Why does AltAnalyze need to filter my data?
Answer: Prior to alternative exon analysis, AltAnalyze can be used to remove probe sets that are not deemed as sufficiently expressed. This filtering is important since including non-expressed probesets can result in false positive alternative exon detection. This occurs when the expression of a non-expressed probeset is normalized to the expression of the gene (e.g., constitutive probesets). Thus, if a gene is transcriptionally regulated, it can result in an artificial change in probeset expression, after normalization. For this reason, by default, AltAnalyze removes probesets that are not expressed above a non-log expression value of 70 and have a DABG p-value of less than 0.05. These filters can be adjusted by the user, for example, if a user does not want to filter their data, they can set these thresholds both equal to 1 (expression values below 1 do not exist for RMA).
Probeset Filtering Method for Affymetrix Data
For the two conditions that AltAnalyze compares (e.g., cancer versus normal), a probe set will be removed if neither condition has a mean detection above background (DABG) p value less than the user threshold (e.g., 0.05). Likewise, if neither condition has a mean probe set intensity greater than the user threshold (e.g., 70), then the probe set will be excluded from the analysis. When comparing two conditions (pairwise comparison) for probe sets used to determine gene transcription (e.g., constitutive aligning), both conditions will be required to meet these expression thresholds in order to ensure that the genes are expressed in both conditions and thus reliable for detecting alternative exons as opposed to changes in transcription. When comparing all biological groups in the user dataset, however, these additional filters are not used.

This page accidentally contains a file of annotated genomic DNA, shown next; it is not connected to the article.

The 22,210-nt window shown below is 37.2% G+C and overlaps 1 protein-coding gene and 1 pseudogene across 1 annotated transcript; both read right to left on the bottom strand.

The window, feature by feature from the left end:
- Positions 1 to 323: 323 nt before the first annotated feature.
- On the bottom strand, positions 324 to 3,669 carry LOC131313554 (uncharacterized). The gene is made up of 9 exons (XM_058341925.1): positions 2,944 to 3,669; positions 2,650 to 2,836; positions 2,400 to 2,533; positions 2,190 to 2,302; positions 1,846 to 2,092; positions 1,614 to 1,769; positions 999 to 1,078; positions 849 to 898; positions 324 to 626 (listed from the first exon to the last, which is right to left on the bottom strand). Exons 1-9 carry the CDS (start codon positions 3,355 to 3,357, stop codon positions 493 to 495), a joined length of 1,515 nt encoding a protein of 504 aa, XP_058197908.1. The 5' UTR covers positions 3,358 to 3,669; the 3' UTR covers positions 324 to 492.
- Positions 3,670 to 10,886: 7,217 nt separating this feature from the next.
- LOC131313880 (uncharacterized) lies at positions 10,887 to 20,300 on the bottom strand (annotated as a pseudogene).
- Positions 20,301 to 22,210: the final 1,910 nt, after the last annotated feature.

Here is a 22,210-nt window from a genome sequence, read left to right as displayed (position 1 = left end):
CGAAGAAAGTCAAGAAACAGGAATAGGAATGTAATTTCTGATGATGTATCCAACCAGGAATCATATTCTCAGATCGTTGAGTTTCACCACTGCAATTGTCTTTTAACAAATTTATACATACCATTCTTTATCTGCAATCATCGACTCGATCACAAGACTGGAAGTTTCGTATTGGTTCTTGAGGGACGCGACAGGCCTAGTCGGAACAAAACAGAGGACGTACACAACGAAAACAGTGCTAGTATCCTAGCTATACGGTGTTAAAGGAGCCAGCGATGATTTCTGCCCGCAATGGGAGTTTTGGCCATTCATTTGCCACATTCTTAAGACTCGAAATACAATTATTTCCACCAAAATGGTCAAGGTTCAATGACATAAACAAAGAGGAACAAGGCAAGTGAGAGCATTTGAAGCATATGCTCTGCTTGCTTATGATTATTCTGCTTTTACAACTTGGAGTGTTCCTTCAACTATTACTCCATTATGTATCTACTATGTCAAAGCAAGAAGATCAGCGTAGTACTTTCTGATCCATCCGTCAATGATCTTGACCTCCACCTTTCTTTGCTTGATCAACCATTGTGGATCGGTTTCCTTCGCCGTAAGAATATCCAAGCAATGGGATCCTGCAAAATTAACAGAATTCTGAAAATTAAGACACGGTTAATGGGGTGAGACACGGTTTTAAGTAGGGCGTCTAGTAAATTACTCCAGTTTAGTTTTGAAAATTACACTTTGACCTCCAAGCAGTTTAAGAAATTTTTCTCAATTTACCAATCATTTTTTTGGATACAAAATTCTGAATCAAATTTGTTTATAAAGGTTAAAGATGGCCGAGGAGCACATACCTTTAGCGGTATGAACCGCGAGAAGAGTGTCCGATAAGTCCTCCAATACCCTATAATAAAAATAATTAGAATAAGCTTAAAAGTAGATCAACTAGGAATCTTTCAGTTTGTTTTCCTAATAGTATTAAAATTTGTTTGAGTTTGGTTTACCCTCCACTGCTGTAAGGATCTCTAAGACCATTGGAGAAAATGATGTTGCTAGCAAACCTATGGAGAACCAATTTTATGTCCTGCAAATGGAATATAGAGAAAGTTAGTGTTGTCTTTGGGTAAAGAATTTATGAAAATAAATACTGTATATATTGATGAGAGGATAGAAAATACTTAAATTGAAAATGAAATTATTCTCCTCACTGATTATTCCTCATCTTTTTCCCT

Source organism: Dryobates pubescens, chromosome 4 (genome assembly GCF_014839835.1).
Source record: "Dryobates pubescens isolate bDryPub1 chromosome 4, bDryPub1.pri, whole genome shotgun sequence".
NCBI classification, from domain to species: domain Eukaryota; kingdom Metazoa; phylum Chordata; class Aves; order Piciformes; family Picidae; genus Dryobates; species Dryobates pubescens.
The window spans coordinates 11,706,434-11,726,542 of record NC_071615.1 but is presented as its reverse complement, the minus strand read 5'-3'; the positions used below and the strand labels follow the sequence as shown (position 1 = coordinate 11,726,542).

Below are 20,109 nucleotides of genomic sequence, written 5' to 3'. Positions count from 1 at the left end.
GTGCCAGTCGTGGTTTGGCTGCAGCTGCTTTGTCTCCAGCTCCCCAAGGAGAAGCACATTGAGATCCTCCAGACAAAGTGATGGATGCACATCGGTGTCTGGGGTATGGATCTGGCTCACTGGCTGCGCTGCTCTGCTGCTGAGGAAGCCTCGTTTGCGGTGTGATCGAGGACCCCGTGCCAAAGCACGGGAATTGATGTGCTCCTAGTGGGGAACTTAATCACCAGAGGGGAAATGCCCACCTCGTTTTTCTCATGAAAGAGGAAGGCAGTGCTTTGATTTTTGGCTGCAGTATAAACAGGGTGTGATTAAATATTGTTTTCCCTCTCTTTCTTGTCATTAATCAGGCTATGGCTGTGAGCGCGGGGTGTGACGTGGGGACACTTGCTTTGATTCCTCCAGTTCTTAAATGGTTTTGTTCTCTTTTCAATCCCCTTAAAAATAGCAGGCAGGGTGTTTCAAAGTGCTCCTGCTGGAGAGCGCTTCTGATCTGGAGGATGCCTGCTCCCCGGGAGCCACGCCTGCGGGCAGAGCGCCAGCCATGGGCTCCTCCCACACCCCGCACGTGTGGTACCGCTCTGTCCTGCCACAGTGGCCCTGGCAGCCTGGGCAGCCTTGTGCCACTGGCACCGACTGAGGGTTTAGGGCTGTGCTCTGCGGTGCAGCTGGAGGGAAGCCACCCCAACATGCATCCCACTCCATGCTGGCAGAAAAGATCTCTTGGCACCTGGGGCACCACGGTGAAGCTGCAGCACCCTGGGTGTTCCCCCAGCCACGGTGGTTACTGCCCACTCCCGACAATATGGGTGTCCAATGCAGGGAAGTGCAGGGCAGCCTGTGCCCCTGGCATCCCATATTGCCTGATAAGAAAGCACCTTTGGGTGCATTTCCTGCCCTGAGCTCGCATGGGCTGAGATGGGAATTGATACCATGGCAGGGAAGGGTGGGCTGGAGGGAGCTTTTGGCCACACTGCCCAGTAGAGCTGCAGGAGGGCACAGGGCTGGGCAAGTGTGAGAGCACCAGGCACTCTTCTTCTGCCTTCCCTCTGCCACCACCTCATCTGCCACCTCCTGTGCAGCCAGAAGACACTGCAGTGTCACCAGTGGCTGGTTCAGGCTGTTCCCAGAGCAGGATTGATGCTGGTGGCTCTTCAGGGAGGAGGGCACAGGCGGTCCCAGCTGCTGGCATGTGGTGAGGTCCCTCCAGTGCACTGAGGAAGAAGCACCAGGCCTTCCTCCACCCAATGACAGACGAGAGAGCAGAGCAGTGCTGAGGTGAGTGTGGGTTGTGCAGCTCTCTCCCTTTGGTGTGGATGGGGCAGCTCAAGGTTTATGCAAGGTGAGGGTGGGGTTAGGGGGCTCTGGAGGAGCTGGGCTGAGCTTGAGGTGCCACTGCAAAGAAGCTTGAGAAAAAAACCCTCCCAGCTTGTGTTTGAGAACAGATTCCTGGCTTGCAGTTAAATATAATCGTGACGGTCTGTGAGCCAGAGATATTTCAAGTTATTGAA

Probeset Filtering Method for RNASeq Data
For the two conditions that AltAnalyze compares (e.g., cancer versus normal), an exon or junction feature will be removed if neither condition has a mean read count greater than the user threshold (e.g., 2 or 10 respectively). Since exons tend to have higher expression than junctions due to their longer lengths, the exon thresholds are typically recommended to be larger. These features can also be filtered based on RPKM. For non-RPKM analyses (quantile normalized or un-adjusted read-count analyses), count data is filtered as discussed above for Affymetrix probe set expression values. For RPKM analyses, gene-level RPKM values are calculated/filtered prior to alternative exon analyses using the same strategy outlined for exon-level data above. Only exon-level results are used to calculate gene expression values and statistics when present (not junctions).